The AFC Asian Cup Was One of the Most Talked About Football Events Ever in Asia. What Does this Greater Connectivity Mean for the Future of Stadium Design? – Populous

February 25, 2015

Image: Ethan Rohloff

By Populous’ Senior Principals Richard Breslin and Paul Henry

The recent AFC Asian Cup hosted by Australia in January this year was one of the most watched and talked about football event ever in Asia. 

More people went to the Games than ever before, more people throughout Asia watched the matches on television and even more were connected on social media.

The official #AC2015 Twitter hashtag reach was 3.1 billion by the end of the tournament.  My colleague Paul Henry was at both a Quarter Final in Brisbane and the Final in Sydney and considers what this connectivity means for stadium designers  …..

Soaking up the atmosphere, amongst 50,000 people at the Brisbane Stadium at Lang Park during the quarter final of the AFC Asian Cup, it was fascinating to reflect that more than 20 million people were also watching that same match on television in China.

It was a good illustration of the true intersection between the live and remote audience during a major sporting match in today’s digitally connected world and the real global connectivity sporting events offer to a city. For designers, it was also an opportunity to reflect on the key part stadium design plays within that mix.

Attending the live event with 50,000 other fans IS undoubtedly a special and exhilarating experience. But the reality is that you can’t always be there, especially if you live half way around the globe in Beijing, Cape Town or New York.

Technology has made it possible to view or listen in by television, radio or via the Internet.  Ever since the Internet became a part of the design of sporting arenas some 15 years ago,   Populous has strived to better design venues to reach two types of audiences -the live audience in the stadium or arena and the remote audience watching the game at home. 

Now Social Media is part of the mix and it has brought a greater level of engagement that is much more personalised. It’s about sharing “your” experiences with “your” friends, instantly, regardless of where you friends are around the world. Social media has, in fact, enhanced the experience of interacting with the game.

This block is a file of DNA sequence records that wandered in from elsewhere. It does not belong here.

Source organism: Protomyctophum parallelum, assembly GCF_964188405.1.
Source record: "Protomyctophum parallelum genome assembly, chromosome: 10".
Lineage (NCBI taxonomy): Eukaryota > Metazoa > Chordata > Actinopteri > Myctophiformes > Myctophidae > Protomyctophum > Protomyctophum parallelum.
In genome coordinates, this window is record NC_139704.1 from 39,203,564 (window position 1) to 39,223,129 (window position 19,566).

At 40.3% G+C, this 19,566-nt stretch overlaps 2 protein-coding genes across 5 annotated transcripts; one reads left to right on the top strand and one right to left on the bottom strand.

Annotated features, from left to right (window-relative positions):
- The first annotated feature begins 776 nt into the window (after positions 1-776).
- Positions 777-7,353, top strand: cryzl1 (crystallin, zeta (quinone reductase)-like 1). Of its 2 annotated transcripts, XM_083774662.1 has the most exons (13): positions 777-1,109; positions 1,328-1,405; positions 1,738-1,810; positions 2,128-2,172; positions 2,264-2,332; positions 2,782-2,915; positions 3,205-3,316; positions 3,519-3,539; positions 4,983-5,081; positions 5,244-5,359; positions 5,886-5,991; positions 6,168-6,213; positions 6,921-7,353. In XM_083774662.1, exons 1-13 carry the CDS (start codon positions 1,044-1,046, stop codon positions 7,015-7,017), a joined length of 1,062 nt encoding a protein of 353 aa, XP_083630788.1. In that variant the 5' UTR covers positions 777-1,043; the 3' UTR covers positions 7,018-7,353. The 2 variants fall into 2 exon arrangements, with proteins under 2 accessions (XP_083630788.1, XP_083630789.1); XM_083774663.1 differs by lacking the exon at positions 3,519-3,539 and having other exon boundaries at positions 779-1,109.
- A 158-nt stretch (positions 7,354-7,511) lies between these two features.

We are witnessing exponential growth in the way audiences behave on social media at both the live event and at home. What’s more the digital habits of a football fan at an AFC Asian Cup live game can be quite different to those of a tennis fan at the Australian Open, or a cricket fan at the MCG where the longer event means fans have more time to interact with their friends on social media. 

In the case of the Asian Cup, the vast majority of these incredible levels of activity on social media platforms were the remote audiences around the world.

So what does this phenomenon of ever growing connectivity and exposure mean for stadium design moving forward?  Do we need to adapt the stadium further and if so how?

How, for example, do we make  stadium even more accessible to the international broadcaster at the event, so they can better tell the “away team” story  and make the Game more relevant for the fans sitting back home in Beijing or Seoul, New York or Paris.

The truth is that stadium design matters just as much for the live audience at the match as the remote audience around the world. It all begins with atmosphere. The intensity that atmosphere creates is the key to a great stadium design and maximizing atmosphere is what designers constantly strive to better achieve.